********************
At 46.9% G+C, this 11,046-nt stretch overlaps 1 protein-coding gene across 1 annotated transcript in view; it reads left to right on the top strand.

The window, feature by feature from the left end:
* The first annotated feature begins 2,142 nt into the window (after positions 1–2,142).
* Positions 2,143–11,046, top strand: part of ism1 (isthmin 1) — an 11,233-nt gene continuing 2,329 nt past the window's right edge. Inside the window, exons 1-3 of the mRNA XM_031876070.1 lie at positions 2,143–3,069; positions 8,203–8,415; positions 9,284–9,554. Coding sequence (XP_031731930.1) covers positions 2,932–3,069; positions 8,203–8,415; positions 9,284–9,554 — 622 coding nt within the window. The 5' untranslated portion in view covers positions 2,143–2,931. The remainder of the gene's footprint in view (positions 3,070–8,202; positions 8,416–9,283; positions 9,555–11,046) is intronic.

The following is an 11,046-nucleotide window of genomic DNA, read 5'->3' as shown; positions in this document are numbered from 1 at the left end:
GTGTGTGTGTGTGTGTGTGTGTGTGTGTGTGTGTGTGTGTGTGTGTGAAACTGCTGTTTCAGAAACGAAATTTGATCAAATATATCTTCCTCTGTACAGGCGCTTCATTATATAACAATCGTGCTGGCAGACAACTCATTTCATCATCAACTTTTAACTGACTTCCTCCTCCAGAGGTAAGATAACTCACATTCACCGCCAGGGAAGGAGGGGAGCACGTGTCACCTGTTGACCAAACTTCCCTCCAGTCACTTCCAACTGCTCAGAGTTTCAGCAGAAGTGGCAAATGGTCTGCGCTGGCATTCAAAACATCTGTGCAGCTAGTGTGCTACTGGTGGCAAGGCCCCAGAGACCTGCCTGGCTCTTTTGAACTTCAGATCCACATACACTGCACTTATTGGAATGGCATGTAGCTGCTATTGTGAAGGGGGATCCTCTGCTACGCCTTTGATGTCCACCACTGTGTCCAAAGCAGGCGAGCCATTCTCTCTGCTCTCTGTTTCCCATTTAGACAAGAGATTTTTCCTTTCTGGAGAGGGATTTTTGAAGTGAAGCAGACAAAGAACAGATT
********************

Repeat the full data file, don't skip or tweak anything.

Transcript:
At 46.9% G+C, this 11,046-nt stretch overlaps 1 protein-coding gene across 1 annotated transcript in view; it reads left to right on the top strand.

The window, feature by feature from the left end:
* The first annotated feature begins 2,142 nt into the window (after positions 1–2,142).
* Positions 2,143–11,046, top strand: part of ism1 (isthmin 1) — an 11,233-nt gene continuing 2,329 nt past the window's right edge. Inside the window, exons 1-3 of the mRNA XM_031876070.1 lie at positions 2,143–3,069; positions 8,203–8,415; positions 9,284–9,554. Coding sequence (XP_031731930.1) covers positions 2,932–3,069; positions 8,203–8,415; positions 9,284–9,554 — 622 coding nt within the window. The 5' untranslated portion in view covers positions 2,143–2,931. The remainder of the gene's footprint in view (positions 3,070–8,202; positions 8,416–9,283; positions 9,555–11,046) is intronic.

The following is an 11,046-nucleotide window of genomic DNA, read 5'->3' as shown; positions in this document are numbered from 1 at the left end:
GTGTGTGTGTGTGTGTGTGTGTGTGTGTGTGTGTGTGTGTGTGTGTGAAACTGCTGTTTCAGAAACGAAATTTGATCAAATATATCTTCCTCTGTACAGGCGCTTCATTATATAACAATCGTGCTGGCAGACAACTCATTTCATCATCAACTTTTAACTGACTTCCTCCTCCAGAGGTAAGATAACTCACATTCACCGCCAGGGAAGGAGGGGAGCACGTGTCACCTGTTGACCAAACTTCCCTCCAGTCACTTCCAACTGCTCAGAGTTTCAGCAGAAGTGGCAAATGGTCTGCGCTGGCATTCAAAACATCTGTGCAGCTAGTGTGCTACTGGTGGCAAGGCCCCAGAGACCTGCCTGGCTCTTTTGAACTTCAGATCCACATACACTGCACTTATTGGAATGGCATGTAGCTGCTATTGTGAAGGGGGATCCTCTGCTACGCCTTTGATGTCCACCACTGTGTCCAAAGCAGGCGAGCCATTCTCTCTGCTCTCTGTTTCCCATTTAGACAAGAGATTTTTCCTTTCTGGAGAGGGATTTTTGAAGTGAAGCAGACAAAGAACAGATT